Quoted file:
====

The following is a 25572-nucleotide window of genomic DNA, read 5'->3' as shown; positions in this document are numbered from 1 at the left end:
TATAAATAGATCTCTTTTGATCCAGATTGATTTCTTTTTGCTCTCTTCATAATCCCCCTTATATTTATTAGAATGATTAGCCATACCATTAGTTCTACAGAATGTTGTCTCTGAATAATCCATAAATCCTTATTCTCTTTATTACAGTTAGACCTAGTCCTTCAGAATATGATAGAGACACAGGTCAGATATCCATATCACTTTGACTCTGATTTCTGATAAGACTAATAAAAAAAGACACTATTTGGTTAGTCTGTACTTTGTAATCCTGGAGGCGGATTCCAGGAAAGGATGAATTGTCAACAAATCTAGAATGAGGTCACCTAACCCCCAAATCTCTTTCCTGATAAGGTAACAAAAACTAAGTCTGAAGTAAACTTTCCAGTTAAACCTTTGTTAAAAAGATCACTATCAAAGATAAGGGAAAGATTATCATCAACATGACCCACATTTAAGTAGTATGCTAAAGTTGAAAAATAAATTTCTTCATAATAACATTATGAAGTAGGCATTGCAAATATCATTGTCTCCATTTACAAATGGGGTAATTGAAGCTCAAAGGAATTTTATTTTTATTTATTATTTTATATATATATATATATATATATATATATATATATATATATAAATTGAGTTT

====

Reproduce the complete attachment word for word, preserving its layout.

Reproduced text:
The following is a 25572-nucleotide window of genomic DNA, read 5'->3' as shown; positions in this document are numbered from 1 at the left end:
TATAAATAGATCTCTTTTGATCCAGATTGATTTCTTTTTGCTCTCTTCATAATCCCCCTTATATTTATTAGAATGATTAGCCATACCATTAGTTCTACAGAATGTTGTCTCTGAATAATCCATAAATCCTTATTCTCTTTATTACAGTTAGACCTAGTCCTTCAGAATATGATAGAGACACAGGTCAGATATCCATATCACTTTGACTCTGATTTCTGATAAGACTAATAAAAAAAGACACTATTTGGTTAGTCTGTACTTTGTAATCCTGGAGGCGGATTCCAGGAAAGGATGAATTGTCAACAAATCTAGAATGAGGTCACCTAACCCCCAAATCTCTTTCCTGATAAGGTAACAAAAACTAAGTCTGAAGTAAACTTTCCAGTTAAACCTTTGTTAAAAAGATCACTATCAAAGATAAGGGAAAGATTATCATCAACATGACCCACATTTAAGTAGTATGCTAAAGTTGAAAAATAAATTTCTTCATAATAACATTATGAAGTAGGCATTGCAAATATCATTGTCTCCATTTACAAATGGGGTAATTGAAGCTCAAAGGAATTTTATTTTTATTTATTATTTTATATATATATATATATATATATATATATATATATATATATAAATTGAGTTT